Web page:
The ‘age of context’ and perfect information: Robert Scoble and ‘Mr Silicon Valley’ Marc Andreessen

20130306-005142.jpgConsumer electronics is undergoing a shift as radical as the dawn of the internet, with consequences for commerce but also for journalism. And it while it’s part of mobile, it’s also bigger than mobile. So suggests Robert Scoble, the video blogger and former Microsoft tech evangelist. We are moving into the ‘age of context’, he says, in which people and objects will be comprehensively monitored by electronic sensors that place everything ‘in context’, providing data that proposes to deliver efficiency in myriad ways.

In such a world, documented in every sense by sensors in the so-called ‘Internet of Things‘, reporting the news is a new ballgame. When the maker of a new motor car takes issue with a journalist’s review of that car, it is no longer the journalist’s notepad as arbiter of truth, but the car’s onboard collection of data gathering sensors that settle the argument. Just see how Nissan is allowing access to your car’s data via your mobile phone.

Sensors are up there with drones leading journalism into its next iteration, as reported by Alex Howard for O’Reilly Media. Drones themselves are now deploying sensors to monitor disaster zones. From mapping traffic flows to measuring pollution – and even tracking bumps in the road, like this mobile app being used in Africa – sensors are the olfactory sense of data-sourced reporting. The implications are huge and have the potential to be exploited for great benefit to the community – a recent Knight Challenge winner called Behavio, which deploys the sensors on mobile phones to provide social and behavioural data about communities, has just been absorbed into Google.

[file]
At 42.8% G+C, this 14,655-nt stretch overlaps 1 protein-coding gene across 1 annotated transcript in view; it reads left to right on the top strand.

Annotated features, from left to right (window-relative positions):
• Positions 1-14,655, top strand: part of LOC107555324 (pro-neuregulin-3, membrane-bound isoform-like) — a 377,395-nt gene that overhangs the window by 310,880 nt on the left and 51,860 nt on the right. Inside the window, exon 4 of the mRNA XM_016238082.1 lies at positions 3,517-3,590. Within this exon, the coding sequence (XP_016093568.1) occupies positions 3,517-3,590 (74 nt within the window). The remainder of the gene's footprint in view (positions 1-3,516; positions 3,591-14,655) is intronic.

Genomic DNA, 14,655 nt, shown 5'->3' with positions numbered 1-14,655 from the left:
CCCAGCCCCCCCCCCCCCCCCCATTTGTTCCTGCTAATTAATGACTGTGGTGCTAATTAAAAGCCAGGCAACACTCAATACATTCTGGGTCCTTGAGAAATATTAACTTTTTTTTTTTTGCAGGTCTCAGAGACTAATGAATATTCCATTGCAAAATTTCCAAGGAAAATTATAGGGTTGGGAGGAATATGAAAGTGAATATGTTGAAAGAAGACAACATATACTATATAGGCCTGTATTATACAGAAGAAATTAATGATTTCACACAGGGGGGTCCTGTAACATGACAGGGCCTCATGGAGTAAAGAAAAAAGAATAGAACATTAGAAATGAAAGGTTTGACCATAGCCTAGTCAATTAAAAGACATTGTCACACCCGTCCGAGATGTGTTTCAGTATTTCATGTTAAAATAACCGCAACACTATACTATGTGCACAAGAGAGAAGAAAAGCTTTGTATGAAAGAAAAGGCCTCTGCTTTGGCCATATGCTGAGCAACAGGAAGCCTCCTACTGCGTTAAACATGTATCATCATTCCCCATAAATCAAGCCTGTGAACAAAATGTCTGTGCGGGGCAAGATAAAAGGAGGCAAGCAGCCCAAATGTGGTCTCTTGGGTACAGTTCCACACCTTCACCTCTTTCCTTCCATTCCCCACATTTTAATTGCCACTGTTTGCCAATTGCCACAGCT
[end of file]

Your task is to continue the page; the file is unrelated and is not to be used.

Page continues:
Equally interesting about this age of context, however, is its vision of a world of ‘perfect information’ – a phrase which may resonate with anyone who’s studied economics as one of the conditions of efficient markets. I recommend spending a few minutes hearing Scoble interview the venture capitalist Marc Andreessen, pictured, in this regard (it’s 25 minutes, but worth it).

Here, Scoble asks Andreessen, partner in Andreessen Horowitz, for his perspective on the implications of what Scoble calls the Age of Context. The interview is 25 minutes long, but worth sticking with for the insight it offers into trends that will drive not only consumer electronics, but our broader experience of the world (given that we will be literally covered in sensors etc). CES2013, he says, was pretty much all about sensors.

Scoble defines his ‘contextual’ world in terms of five phenomena:
– The profusion of sensors in everything from smartphones to clothes to household appliances.
– Wearable tech such as Google Glass, Nike Fuelband, Fitbit etc
– Bigger, better databases bringing Big Data benefits for developers to do more interesting things.
– Spike in social data on the likes of Twitter, Instagram, Tumblr
– Spike in location data from Foursquare, Facebook, Google Maps and so on.

What this boils down to is that devices are becoming more personal – able to respond to your tastes and desires – and predictive, able to know what those tastes and desires may be before you even express them. They know where you are, and how you feel, and potentially unnervingly, how to make you feel. Leaving aside the nightmare scenarios of the hive mind taking over and turning us into mulch, the optimists are preparing for a new era of commerce delivering unprecedented opportunities, in exchange for a reconfiguring of our traditional notions of privacy and the personal. Scoble, for example, is the arch-example of the early adopter who has yielded up all his personal data to the social networks and corporate world at large, in the belief that the efficiencies and other forms of self-actualisation will outweigh any loss of ‘privacy’.

A counter-argument is made in this video at the end of a Business Insider piece (on Facebook’s new Home app) by some Internet security experts who argue that we don’t know enough about how much data we’re yielding up, and that is an unacceptable compromise.

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